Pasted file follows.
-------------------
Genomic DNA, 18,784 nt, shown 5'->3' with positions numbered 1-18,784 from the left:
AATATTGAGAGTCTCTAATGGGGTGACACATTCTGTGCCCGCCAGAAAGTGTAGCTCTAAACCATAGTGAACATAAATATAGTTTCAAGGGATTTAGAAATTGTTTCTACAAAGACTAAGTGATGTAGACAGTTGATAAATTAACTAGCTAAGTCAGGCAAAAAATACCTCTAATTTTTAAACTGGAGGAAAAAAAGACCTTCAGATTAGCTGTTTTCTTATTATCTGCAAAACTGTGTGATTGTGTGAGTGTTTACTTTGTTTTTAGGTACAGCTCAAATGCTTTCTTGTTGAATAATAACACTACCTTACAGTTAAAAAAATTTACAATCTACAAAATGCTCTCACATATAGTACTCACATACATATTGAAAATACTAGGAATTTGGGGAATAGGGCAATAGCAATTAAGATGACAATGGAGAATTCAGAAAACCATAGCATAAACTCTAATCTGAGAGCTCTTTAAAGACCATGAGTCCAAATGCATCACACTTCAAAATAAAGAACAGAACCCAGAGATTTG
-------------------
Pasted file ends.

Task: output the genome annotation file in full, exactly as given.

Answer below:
Genomic DNA, 18,784 nt, shown 5'->3' with positions numbered 1-18,784 from the left:
AATATTGAGAGTCTCTAATGGGGTGACACATTCTGTGCCCGCCAGAAAGTGTAGCTCTAAACCATAGTGAACATAAATATAGTTTCAAGGGATTTAGAAATTGTTTCTACAAAGACTAAGTGATGTAGACAGTTGATAAATTAACTAGCTAAGTCAGGCAAAAAATACCTCTAATTTTTAAACTGGAGGAAAAAAAGACCTTCAGATTAGCTGTTTTCTTATTATCTGCAAAACTGTGTGATTGTGTGAGTGTTTACTTTGTTTTTAGGTACAGCTCAAATGCTTTCTTGTTGAATAATAACACTACCTTACAGTTAAAAAAATTTACAATCTACAAAATGCTCTCACATATAGTACTCACATACATATTGAAAATACTAGGAATTTGGGGAATAGGGCAATAGCAATTAAGATGACAATGGAGAATTCAGAAAACCATAGCATAAACTCTAATCTGAGAGCTCTTTAAAGACCATGAGTCCAAATGCATCACACTTCAAAATAAAGAACAGAACCCAGAGATTTG